2. Research Progress on the Chemical Constituents of DGs

2.1. Volatile Constituents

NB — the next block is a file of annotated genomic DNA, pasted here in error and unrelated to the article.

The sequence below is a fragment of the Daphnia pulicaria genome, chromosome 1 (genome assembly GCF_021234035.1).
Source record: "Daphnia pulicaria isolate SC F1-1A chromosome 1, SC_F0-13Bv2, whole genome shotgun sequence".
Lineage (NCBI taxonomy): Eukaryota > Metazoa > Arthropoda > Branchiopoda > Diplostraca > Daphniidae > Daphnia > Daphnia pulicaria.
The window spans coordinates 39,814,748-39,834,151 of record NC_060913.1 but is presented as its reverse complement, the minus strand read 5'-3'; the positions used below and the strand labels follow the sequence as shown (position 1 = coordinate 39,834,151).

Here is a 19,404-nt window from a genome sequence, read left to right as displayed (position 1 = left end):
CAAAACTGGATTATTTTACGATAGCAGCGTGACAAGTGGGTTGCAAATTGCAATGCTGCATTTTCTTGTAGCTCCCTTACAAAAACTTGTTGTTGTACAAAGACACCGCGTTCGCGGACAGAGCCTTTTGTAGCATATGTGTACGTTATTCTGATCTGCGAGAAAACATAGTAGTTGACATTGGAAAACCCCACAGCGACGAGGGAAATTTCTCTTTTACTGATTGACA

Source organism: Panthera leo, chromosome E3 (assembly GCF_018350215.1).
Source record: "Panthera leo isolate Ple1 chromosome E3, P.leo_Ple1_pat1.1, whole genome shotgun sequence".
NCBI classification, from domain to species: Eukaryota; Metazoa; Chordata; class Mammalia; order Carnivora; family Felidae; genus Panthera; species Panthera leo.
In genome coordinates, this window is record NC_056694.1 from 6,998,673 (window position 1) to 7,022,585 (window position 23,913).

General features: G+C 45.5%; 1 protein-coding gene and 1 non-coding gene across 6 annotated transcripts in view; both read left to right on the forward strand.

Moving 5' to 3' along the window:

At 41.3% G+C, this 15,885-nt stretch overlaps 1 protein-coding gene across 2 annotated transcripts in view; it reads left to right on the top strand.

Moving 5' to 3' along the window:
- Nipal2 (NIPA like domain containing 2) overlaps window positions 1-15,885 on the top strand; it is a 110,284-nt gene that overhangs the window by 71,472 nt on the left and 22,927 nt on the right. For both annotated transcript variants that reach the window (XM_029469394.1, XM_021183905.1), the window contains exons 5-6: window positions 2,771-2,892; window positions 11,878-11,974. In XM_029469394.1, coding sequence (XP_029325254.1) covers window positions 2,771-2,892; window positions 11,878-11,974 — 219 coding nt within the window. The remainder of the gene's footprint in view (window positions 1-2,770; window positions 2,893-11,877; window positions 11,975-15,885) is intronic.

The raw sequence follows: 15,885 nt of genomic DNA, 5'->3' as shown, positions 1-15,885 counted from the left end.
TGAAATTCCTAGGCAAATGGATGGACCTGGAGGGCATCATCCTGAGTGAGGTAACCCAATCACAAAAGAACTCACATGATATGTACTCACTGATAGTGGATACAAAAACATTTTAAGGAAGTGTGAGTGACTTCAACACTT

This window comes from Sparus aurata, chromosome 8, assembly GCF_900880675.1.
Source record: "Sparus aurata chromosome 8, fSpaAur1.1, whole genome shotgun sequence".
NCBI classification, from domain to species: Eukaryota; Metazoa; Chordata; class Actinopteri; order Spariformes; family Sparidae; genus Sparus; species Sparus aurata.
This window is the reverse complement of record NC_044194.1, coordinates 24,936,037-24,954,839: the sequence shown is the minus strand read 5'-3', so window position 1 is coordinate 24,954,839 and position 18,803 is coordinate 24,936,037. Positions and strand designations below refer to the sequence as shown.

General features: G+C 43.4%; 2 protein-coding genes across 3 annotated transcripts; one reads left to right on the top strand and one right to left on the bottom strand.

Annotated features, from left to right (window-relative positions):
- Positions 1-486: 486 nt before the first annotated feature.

DGs contain various volatile constituents that produce diverse aromas. Li et al. [6] used gas chromatography–mass spectrometry (GC–MS) to analyse the aroma and flavouring substances in a DG extract from a Moutai-flavoured liquor. The identified compounds included alcohols, acids, esters, hydroxyl compounds, aldehydes, nitrogen-containing compounds, and heterocyclic compounds. Similarly, Zhang et al. [7] first enriched the volatile constituents of Moutai-flavoured DGs by steam distillation and then analysed them using GC–MS. A total of 32 species were identified, including furfural, ethyl linoleate, ethyl palmitate, ethyl oleate, 5-methyl-2-furaldehyde, phenethyl alcohol, pyrrole-2-carbaldehyde, benzaldehyde, phenylacetaldehyde, and 2-acetylfurane. Huang et al. [8] used Pichia kudriavzevii and Irpex cacteus to treat DGs from a sauce-flavoured liquor and analysed the differences in volatile composition before and after fermentation. The results showed that 54, 44, and 37 volatile constituents were detected in the original DGs, P. kudriavzevii-fermented DGs (DG-P), and I. cacteus-fermented DGs (DG-I), respectively. The relative content gradually decreased. The volatile constituents of the original DGs and DG-P were esters (57.85% and 47.25%, respectively) and alcohols (27.67% and 30.92%, respectively), while the main volatile constituents of DG-I were alkenes (48.76%). Lei et al. [9] used a combination of headspace solid-phase microextraction (HS-SPME) and GC–MS to analyse the spatial distribution of the aroma constituents of DGs. The main aromatic constituents of DGs appeared to be esters and acids, including hexanoic acid, butyric acid, ethyl hexanoate, ethyl butyrate, hexyl hexanoate, and butyl hexanoate. Furthermore, Jiang et al. [10] used HS-SPME and GC–MS to analyse the aromatic components of an aqueous DG extract. Twenty aroma constituents were identified, including esters, acids, alcohols, and aldehydes, of which esters accounted for more than half. Ye et al. [11] identified 31 volatile constituents in a recycled leachate of fresh DGs by GC–MS analysis, including 8 lipids, 10 acids, 9 alcohols, and 4 other substances. Moreover, Wang et al. [12] used physical and chemical detection and GC–MS to analyse a recycled leachate of fresh DGs in each phase of liquor production and then combined the results with the aroma activity value to analyse the flavour constituents of DGs. They identified 39 flavour substances in DGs, mainly hexanoic acid ethyl ester, octanoic acid ethyl ester, linoleic acid ethyl ester, hexanoic acid, butyric acid, valeric acid, n-hexanol, furfuryl alcohol, and 3-hydroxy-2-butanone.